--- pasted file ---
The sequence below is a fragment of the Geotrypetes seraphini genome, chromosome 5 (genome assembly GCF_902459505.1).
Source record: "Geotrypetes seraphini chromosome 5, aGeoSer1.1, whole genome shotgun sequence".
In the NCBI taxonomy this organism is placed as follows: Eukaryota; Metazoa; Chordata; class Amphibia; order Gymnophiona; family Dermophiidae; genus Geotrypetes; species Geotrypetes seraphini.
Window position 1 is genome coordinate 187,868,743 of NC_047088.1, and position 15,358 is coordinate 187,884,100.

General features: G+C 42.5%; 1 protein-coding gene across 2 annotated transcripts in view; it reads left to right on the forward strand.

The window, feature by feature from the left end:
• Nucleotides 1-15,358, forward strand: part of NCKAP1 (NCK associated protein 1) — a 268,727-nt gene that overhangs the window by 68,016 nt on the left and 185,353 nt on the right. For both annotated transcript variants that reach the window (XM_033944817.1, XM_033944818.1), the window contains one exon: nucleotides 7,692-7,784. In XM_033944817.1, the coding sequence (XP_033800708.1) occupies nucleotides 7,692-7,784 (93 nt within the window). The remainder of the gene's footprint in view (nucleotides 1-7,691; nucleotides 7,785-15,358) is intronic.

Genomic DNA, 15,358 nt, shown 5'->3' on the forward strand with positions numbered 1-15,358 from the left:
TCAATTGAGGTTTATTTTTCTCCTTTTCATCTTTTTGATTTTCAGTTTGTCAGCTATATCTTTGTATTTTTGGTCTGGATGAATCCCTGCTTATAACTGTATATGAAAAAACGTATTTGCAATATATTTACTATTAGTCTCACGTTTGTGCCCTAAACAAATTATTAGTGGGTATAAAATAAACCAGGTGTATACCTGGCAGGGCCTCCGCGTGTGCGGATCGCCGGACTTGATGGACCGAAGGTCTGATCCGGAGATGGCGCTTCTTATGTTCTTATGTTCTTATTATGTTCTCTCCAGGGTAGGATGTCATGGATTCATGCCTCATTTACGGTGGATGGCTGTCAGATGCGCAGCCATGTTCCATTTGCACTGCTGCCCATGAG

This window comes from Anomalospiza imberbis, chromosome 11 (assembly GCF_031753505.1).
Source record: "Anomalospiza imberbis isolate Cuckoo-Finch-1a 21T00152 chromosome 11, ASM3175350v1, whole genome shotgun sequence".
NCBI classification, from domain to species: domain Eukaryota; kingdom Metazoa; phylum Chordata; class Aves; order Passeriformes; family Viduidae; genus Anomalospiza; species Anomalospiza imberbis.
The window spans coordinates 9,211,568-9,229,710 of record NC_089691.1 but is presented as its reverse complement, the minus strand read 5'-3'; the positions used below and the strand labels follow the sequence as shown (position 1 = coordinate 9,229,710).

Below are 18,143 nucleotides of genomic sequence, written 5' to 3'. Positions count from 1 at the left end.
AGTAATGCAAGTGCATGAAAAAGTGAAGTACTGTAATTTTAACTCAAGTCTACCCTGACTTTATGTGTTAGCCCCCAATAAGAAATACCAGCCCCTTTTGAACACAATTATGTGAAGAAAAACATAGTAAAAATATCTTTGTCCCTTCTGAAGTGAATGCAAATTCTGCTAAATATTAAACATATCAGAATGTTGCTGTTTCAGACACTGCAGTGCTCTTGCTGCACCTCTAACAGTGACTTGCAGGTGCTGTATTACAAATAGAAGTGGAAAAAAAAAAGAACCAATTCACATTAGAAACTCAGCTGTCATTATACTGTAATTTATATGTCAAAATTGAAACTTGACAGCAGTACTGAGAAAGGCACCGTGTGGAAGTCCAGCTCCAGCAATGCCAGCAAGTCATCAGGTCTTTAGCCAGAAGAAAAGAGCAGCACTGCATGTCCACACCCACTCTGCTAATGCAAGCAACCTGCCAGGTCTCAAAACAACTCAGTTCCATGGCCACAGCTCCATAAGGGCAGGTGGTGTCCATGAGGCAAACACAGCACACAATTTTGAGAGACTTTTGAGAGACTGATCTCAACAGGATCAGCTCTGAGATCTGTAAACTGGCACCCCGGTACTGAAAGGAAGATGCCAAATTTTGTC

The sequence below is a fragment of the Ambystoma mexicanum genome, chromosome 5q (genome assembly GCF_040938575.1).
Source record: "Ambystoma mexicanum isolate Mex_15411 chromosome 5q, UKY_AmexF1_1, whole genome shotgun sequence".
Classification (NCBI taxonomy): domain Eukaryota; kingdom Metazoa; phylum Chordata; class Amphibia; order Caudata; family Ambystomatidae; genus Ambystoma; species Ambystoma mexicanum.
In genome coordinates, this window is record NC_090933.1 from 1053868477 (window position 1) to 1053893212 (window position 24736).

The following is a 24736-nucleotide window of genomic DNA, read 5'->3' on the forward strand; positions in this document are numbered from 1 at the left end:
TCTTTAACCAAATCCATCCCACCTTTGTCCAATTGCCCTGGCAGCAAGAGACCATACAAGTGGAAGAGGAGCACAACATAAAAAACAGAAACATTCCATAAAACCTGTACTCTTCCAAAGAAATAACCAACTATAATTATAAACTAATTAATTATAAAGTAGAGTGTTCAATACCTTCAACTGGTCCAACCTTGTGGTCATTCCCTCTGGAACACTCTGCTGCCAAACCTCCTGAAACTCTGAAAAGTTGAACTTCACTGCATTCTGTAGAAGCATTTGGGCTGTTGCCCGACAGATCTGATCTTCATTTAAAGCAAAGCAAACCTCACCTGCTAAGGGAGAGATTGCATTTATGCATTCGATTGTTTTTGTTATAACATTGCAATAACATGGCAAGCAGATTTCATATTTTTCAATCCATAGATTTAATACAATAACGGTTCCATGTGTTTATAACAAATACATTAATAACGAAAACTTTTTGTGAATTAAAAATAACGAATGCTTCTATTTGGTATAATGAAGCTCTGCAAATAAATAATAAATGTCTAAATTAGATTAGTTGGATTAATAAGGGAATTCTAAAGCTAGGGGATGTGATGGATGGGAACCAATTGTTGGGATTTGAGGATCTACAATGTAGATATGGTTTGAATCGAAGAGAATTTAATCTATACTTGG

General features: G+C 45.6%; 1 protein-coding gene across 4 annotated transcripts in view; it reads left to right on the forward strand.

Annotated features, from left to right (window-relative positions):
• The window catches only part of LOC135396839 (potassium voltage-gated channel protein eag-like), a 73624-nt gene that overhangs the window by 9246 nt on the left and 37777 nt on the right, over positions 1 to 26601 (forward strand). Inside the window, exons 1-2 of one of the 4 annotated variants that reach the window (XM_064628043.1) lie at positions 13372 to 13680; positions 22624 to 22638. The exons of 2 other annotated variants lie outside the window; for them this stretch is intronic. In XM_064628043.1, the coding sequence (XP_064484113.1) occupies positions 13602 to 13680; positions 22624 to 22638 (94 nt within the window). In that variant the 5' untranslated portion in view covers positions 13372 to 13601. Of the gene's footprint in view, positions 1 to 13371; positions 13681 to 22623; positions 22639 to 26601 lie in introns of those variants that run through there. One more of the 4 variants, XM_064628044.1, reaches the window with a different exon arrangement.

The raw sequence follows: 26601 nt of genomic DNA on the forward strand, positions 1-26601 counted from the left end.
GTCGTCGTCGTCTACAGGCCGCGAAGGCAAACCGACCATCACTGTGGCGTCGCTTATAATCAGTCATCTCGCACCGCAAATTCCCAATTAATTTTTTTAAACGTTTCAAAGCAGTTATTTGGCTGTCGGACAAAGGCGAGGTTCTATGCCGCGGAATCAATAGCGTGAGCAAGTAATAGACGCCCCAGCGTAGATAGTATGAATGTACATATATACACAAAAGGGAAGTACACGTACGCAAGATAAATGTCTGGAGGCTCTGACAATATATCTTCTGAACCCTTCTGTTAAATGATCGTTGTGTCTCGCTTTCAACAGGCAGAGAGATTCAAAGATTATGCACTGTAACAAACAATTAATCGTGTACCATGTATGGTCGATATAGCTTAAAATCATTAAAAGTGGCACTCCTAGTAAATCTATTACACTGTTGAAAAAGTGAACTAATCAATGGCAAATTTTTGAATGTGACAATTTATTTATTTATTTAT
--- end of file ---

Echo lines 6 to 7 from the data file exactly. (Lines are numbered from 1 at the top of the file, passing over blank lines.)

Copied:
The window, feature by feature from the left end:
• Nucleotides 1-15,358, forward strand: part of NCKAP1 (NCK associated protein 1) — a 268,727-nt gene that overhangs the window by 68,016 nt on the left and 185,353 nt on the right. For both annotated transcript variants that reach the window (XM_033944817.1, XM_033944818.1), the window contains one exon: nucleotides 7,692-7,784. In XM_033944817.1, the coding sequence (XP_033800708.1) occupies nucleotides 7,692-7,784 (93 nt within the window). The remainder of the gene's footprint in view (nucleotides 1-7,691; nucleotides 7,785-15,358) is intronic.